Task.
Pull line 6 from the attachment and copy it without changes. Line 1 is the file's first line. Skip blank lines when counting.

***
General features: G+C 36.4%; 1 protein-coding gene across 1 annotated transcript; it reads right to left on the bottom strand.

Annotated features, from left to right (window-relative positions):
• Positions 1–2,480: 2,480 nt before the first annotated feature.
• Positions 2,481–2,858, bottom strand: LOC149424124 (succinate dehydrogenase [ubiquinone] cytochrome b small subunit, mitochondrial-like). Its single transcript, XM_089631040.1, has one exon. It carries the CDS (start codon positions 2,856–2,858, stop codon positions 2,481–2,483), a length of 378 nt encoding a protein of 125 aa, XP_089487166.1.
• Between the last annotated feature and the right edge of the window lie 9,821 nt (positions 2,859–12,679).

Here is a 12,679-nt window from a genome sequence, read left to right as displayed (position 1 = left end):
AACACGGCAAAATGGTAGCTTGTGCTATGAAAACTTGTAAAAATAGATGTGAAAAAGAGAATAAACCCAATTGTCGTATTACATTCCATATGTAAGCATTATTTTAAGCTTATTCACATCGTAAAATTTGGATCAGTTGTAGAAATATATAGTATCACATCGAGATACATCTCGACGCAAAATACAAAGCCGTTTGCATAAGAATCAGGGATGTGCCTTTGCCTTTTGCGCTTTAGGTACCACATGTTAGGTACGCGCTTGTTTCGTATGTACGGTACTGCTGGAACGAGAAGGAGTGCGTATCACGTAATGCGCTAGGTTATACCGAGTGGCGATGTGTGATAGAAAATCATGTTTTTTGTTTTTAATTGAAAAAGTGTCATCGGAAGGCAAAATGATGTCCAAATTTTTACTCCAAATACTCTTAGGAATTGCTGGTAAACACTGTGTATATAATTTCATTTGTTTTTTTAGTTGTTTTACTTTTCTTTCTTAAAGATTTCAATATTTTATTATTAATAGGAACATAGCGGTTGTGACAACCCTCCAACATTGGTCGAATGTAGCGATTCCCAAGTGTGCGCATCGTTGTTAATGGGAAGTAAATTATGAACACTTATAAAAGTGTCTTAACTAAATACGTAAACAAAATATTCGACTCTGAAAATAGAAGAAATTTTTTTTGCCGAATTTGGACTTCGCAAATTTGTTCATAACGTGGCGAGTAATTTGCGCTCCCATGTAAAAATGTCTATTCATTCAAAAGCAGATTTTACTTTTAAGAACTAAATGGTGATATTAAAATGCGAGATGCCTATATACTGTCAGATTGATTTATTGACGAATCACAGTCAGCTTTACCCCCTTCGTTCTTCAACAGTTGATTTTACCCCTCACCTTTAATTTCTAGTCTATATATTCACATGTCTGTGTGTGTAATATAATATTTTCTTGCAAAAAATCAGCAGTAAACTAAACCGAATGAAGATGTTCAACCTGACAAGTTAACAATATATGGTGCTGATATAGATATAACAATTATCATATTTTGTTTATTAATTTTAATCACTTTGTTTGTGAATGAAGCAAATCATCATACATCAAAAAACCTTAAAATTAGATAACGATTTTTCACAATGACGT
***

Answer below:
Here is a 12,679-nt window from a genome sequence, read left to right as displayed (position 1 = left end):